@AvrohomYitzchok asked me this question to support the assertions for another question: "Why don't newborns speak? Why do we need to learn a language?"
In my understanding, in Judaism, a soul is a complete entity having only one degree of freedom, namely the total amount of merits and sins. The soul is unchangeable otherwise in its other qualities. It dwells happily in the Treasure of souls until God decides to bestow it a chance of ascending to a better spot by coming down to this world and participating in the game of human history, getting rewards for observing Mitzvos and getting fouls for overriding it like in a video game, but the character itself stays unchanged through the game.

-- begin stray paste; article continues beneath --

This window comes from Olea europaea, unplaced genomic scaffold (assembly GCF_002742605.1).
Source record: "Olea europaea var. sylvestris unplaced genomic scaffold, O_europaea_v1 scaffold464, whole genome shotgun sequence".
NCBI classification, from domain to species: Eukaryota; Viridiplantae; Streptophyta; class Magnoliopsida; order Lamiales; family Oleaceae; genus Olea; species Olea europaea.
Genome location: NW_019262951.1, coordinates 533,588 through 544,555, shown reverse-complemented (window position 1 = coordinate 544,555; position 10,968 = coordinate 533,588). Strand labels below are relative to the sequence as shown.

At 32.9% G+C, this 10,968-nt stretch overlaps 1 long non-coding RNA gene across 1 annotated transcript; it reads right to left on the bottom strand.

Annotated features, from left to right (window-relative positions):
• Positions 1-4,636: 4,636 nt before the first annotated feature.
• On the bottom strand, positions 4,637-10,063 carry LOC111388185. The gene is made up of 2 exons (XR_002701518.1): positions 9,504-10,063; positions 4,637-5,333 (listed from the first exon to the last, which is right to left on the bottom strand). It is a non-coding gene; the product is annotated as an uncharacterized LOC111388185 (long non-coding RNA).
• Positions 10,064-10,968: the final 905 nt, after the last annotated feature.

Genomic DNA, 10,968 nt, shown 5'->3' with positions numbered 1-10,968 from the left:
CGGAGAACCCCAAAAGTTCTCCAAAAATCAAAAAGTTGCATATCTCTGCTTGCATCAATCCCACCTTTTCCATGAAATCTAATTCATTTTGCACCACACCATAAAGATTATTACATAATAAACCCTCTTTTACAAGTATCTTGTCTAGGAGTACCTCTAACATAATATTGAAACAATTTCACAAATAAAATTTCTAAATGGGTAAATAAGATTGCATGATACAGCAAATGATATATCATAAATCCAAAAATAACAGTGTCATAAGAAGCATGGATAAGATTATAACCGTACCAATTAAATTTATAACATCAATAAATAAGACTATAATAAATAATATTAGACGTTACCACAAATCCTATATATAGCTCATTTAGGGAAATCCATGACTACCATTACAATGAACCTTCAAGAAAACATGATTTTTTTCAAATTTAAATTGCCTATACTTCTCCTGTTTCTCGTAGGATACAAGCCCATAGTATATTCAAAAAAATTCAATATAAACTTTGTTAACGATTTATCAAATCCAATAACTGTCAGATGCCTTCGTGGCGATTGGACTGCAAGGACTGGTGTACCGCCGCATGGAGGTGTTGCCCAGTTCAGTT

I also understood from my Rabbi's Kabbalistic teachings, that studying Torah and keeping Miztvos in this world does not change the soul, but only affects its merits and its sins do not affect the soul but the cleansing it gets. This also explains the reincarnation of the souls of seniors to kids.
For some comments to my question, I learned that some speculate that the soul might grow just like the body does, and the soul that comes down is a kind of a "baby-soul" that develops further into a "full-grown" soul.
What do our sources say about the soul's development over a lifetime?